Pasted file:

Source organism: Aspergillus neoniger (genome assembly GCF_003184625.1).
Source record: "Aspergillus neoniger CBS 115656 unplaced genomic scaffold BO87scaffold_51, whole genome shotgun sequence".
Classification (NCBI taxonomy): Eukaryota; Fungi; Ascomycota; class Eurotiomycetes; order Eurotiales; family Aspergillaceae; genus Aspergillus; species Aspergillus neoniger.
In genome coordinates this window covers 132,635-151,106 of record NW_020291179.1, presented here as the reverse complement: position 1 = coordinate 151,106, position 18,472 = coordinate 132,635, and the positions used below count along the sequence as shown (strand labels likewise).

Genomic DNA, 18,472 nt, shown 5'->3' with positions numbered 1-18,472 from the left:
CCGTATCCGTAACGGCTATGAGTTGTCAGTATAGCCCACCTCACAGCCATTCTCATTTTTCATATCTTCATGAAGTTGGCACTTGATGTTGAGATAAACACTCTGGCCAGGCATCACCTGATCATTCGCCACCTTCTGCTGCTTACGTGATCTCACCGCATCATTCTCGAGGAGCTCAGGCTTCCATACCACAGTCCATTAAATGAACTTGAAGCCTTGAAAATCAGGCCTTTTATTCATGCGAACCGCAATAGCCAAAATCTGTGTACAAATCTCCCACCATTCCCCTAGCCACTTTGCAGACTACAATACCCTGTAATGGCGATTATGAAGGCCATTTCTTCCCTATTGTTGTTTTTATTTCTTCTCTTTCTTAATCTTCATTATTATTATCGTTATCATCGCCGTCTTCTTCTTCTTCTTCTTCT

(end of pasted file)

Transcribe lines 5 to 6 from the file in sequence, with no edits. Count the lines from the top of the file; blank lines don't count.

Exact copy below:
Genomic DNA, 18,472 nt, shown 5'->3' with positions numbered 1-18,472 from the left:
CCGTATCCGTAACGGCTATGAGTTGTCAGTATAGCCCACCTCACAGCCATTCTCATTTTTCATATCTTCATGAAGTTGGCACTTGATGTTGAGATAAACACTCTGGCCAGGCATCACCTGATCATTCGCCACCTTCTGCTGCTTACGTGATCTCACCGCATCATTCTCGAGGAGCTCAGGCTTCCATACCACAGTCCATTAAATGAACTTGAAGCCTTGAAAATCAGGCCTTTTATTCATGCGAACCGCAATAGCCAAAATCTGTGTACAAATCTCCCACCATTCCCCTAGCCACTTTGCAGACTACAATACCCTGTAATGGCGATTATGAAGGCCATTTCTTCCCTATTGTTGTTTTTATTTCTTCTCTTTCTTAATCTTCATTATTATTATCGTTATCATCGCCGTCTTCTTCTTCTTCTTCTTCT